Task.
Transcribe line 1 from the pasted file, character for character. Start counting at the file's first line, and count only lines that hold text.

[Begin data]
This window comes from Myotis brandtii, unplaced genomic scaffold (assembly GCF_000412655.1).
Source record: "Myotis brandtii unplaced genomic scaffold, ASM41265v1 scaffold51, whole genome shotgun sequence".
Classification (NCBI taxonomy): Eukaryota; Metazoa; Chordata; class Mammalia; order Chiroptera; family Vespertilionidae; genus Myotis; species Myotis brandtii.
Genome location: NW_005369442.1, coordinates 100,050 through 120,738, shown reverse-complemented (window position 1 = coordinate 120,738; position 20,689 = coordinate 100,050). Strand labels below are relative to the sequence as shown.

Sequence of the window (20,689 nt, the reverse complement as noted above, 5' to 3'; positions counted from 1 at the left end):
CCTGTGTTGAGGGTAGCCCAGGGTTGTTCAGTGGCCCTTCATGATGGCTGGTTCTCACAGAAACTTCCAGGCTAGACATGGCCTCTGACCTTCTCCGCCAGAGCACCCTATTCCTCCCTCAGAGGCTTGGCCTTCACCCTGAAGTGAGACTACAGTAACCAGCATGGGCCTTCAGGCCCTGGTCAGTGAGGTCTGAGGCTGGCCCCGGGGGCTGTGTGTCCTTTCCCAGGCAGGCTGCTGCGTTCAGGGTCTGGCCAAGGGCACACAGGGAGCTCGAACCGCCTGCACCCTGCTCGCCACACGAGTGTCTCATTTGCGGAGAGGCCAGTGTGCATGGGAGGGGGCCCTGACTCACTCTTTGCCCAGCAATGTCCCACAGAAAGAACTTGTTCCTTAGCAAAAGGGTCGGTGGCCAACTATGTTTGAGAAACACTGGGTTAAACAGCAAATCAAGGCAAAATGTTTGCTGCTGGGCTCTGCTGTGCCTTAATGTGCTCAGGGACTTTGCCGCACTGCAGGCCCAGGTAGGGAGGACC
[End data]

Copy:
This window comes from Myotis brandtii, unplaced genomic scaffold (assembly GCF_000412655.1).